Wednesday, June 25, 2014

Epiphenomena? Ramsay on Patterns, Again

About a month ago I posted on Ramsay’s article about patterns in the scene structure of Shakespeare’s plays. Now I’m looking at a more recent piece, The Meandering through Textuality Challenge, from a 2011 MLA panel, “Digging into Data.” Patterns come up again:
I have many times suggested “pattern” as the treasure sought by humanistic inquiry: which is to say, an order, a regularity, a connection, a resonance. I continue to insist that this is, in the end, what humanists in general, and literary critics in particular, are always looking for, whether they’re new critics, new historicists, new atheists, new faculty, or New Englanders...

This would be a banal observation ... were it not for the fact that (like these worn phrases, once upon a time) it encourages us see a connection that might otherwise be obscured. For if humanistic inquiry is about pattern, then it isn’t completely crazy to suggest that computers might be useful tools for humanistic inquiry. Because long before computation is about YouTube or Twitter or Google, it is about pattern transduction.
So far so good. I especially like that last bit, that computation is about pattern transduction. I’m not entirely sure what that means, nor am I at all disturbed by that. Whatever it means, it draws the reader’s attention away calculation and number, which is a good thing.

Ramsay goes on to say:
... we do not present the task of literary criticism or historiography as the process of finding some intact, but buried object beneath the surface. That’s because we have for a very long time now conceived of the patterns we’re looking for not as “out there,” but as “in here” — not as preexisting ontological formations, but as emergent textual epiphenomena.
Again I’m not so sure, but I want to think about this uncertainty, just a bit.

When I go looking for patterns in texts as far as I can tell I’m looking for something that’s “out there” in the sense that I am not, as a critic, projecting that pattern onto the text. Ring-composition really is there, whether in the Japanese film Gojira, or in Heart of Darkness, or elsewhere (Coleridge, Tezuka, Coppola). Now I understand that those texts, considered as inscriptions on some surface (whether ink on a page, emulsion on celluloid, or a pattern of light on some surface) must be “read” by a mind in order for the phenomenon to be fully manifest, but that certainly doesn’t make them epiphenomenal.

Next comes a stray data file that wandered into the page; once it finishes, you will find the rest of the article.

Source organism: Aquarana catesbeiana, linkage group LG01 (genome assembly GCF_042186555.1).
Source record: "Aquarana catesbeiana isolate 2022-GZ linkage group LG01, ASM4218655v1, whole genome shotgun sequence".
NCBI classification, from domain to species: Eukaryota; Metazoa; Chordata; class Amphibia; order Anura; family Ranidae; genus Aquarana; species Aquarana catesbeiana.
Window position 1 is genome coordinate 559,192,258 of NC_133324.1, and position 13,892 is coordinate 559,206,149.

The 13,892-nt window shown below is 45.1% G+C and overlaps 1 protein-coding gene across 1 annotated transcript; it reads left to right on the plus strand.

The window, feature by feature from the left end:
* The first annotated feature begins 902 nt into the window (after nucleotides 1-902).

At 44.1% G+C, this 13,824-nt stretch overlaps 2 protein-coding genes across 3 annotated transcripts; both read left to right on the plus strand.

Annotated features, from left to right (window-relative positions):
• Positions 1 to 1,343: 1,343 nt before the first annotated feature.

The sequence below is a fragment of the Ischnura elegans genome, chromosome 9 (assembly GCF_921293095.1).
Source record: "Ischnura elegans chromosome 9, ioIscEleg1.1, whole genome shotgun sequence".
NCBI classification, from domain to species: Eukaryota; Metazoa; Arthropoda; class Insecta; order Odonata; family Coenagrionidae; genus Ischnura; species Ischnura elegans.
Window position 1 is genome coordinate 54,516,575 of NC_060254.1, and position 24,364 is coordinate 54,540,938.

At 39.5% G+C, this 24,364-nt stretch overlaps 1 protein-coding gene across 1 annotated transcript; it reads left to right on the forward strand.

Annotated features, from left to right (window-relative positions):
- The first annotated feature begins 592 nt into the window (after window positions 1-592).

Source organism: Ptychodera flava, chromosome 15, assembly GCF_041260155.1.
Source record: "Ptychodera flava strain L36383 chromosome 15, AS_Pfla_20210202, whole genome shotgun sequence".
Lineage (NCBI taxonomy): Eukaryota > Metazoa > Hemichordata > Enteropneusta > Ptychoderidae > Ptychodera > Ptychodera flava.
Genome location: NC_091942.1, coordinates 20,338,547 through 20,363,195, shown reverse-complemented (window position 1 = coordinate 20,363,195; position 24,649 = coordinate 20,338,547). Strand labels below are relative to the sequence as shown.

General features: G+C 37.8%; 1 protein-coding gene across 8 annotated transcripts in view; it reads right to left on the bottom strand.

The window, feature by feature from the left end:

Textual patterns are not side-effects (“emergent textual epiphenomena”). They’re the main event. They are as real (“preexisting ontological formations”?) as the ink splotches or pixels that constitute them. That is, they are real if WE are. If, we’re not real, then...

Perhaps that’s what one gets from using computation as a model for mental process, a way of thinking about “texts” as a thinkable unity of sign and process (cf. the post, Texts, Traces, and Hyperobjects). As long as and to the extent that digital critics confine their computational thinking to matters of “back office support” for the “real” work of reading they’re stuck with the existing roster of hermeneutic systems and their attendant mysteries and mystifications.

Ramsay ends his piece by suggesting that digital criticism “might be more revolutionary than anything that has happened in literary study in fifty years.” But that revolution will be still-born unless Ramsay and his colleagues can come up with some way to think of textual patterns as something more substantial than “emergent textual epiphenomena.” If they don’t want to think of the mind as, in some sense, computational in kind, well then, give me another conceptualization. But somehow we’ve got to get across the barrier that critics cobbled together between hermeneutics on the one hand and linguistics, cognition, and neuroscience.

Downing that barrier does not mean we get to enter a happy land of positivist truth. Nothing of the kind. As far as I can tell, it means, among other things, that we have devote enormous effort to cobbling together descriptions of textual phenomena (“patterns”) without the immediate prospect of explaining them. We need the descriptions so that we know what it is we’re trying to explain.

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